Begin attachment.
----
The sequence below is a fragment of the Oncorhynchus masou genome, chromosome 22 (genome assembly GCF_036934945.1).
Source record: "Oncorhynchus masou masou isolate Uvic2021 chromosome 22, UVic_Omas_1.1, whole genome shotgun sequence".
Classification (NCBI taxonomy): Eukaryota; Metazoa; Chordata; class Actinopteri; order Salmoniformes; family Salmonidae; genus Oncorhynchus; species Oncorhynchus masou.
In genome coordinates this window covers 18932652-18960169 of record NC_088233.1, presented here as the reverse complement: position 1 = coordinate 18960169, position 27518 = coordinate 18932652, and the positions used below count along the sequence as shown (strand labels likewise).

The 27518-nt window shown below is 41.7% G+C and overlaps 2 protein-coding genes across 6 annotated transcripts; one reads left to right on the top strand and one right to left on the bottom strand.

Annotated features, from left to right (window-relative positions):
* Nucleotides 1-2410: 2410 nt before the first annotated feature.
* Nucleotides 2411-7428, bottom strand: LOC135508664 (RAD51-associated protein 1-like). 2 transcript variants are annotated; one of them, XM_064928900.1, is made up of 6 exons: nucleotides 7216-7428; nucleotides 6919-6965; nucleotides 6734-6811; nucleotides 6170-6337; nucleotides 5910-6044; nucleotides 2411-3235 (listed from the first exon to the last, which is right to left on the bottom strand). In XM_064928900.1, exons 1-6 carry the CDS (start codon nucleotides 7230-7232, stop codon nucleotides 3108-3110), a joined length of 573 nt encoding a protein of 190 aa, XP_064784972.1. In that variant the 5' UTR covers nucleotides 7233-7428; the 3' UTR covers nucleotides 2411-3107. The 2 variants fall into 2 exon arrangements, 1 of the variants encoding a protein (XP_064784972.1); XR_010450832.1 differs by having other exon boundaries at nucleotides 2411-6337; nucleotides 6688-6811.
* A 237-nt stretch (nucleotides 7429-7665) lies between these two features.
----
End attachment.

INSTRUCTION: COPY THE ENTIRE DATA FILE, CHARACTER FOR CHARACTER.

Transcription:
The sequence below is a fragment of the Oncorhynchus masou genome, chromosome 22 (genome assembly GCF_036934945.1).
Source record: "Oncorhynchus masou masou isolate Uvic2021 chromosome 22, UVic_Omas_1.1, whole genome shotgun sequence".
Classification (NCBI taxonomy): Eukaryota; Metazoa; Chordata; class Actinopteri; order Salmoniformes; family Salmonidae; genus Oncorhynchus; species Oncorhynchus masou.
In genome coordinates this window covers 18932652-18960169 of record NC_088233.1, presented here as the reverse complement: position 1 = coordinate 18960169, position 27518 = coordinate 18932652, and the positions used below count along the sequence as shown (strand labels likewise).

The 27518-nt window shown below is 41.7% G+C and overlaps 2 protein-coding genes across 6 annotated transcripts; one reads left to right on the top strand and one right to left on the bottom strand.

Annotated features, from left to right (window-relative positions):
* Nucleotides 1-2410: 2410 nt before the first annotated feature.
* Nucleotides 2411-7428, bottom strand: LOC135508664 (RAD51-associated protein 1-like). 2 transcript variants are annotated; one of them, XM_064928900.1, is made up of 6 exons: nucleotides 7216-7428; nucleotides 6919-6965; nucleotides 6734-6811; nucleotides 6170-6337; nucleotides 5910-6044; nucleotides 2411-3235 (listed from the first exon to the last, which is right to left on the bottom strand). In XM_064928900.1, exons 1-6 carry the CDS (start codon nucleotides 7230-7232, stop codon nucleotides 3108-3110), a joined length of 573 nt encoding a protein of 190 aa, XP_064784972.1. In that variant the 5' UTR covers nucleotides 7233-7428; the 3' UTR covers nucleotides 2411-3107. The 2 variants fall into 2 exon arrangements, 1 of the variants encoding a protein (XP_064784972.1); XR_010450832.1 differs by having other exon boundaries at nucleotides 2411-6337; nucleotides 6688-6811.
* A 237-nt stretch (nucleotides 7429-7665) lies between these two features.